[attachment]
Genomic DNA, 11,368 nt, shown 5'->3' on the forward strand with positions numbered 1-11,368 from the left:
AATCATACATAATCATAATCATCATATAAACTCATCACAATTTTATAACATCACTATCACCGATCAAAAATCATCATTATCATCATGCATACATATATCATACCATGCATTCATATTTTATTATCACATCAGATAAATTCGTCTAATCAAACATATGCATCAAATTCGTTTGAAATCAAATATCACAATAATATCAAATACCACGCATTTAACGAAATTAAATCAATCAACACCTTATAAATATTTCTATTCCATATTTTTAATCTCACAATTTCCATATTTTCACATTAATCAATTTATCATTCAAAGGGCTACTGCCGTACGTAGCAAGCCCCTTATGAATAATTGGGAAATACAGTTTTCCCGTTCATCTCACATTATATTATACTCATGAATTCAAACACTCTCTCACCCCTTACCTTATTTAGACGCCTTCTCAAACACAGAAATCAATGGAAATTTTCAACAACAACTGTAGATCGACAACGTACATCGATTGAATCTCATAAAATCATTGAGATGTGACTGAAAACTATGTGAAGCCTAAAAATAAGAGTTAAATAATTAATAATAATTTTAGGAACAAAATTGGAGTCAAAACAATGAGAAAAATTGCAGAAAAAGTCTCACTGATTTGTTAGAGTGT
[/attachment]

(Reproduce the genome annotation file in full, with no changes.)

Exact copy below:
Genomic DNA, 11,368 nt, shown 5'->3' on the forward strand with positions numbered 1-11,368 from the left:
AATCATACATAATCATAATCATCATATAAACTCATCACAATTTTATAACATCACTATCACCGATCAAAAATCATCATTATCATCATGCATACATATATCATACCATGCATTCATATTTTATTATCACATCAGATAAATTCGTCTAATCAAACATATGCATCAAATTCGTTTGAAATCAAATATCACAATAATATCAAATACCACGCATTTAACGAAATTAAATCAATCAACACCTTATAAATATTTCTATTCCATATTTTTAATCTCACAATTTCCATATTTTCACATTAATCAATTTATCATTCAAAGGGCTACTGCCGTACGTAGCAAGCCCCTTATGAATAATTGGGAAATACAGTTTTCCCGTTCATCTCACATTATATTATACTCATGAATTCAAACACTCTCTCACCCCTTACCTTATTTAGACGCCTTCTCAAACACAGAAATCAATGGAAATTTTCAACAACAACTGTAGATCGACAACGTACATCGATTGAATCTCATAAAATCATTGAGATGTGACTGAAAACTATGTGAAGCCTAAAAATAAGAGTTAAATAATTAATAATAATTTTAGGAACAAAATTGGAGTCAAAACAATGAGAAAAATTGCAGAAAAAGTCTCACTGATTTGTTAGAGTGT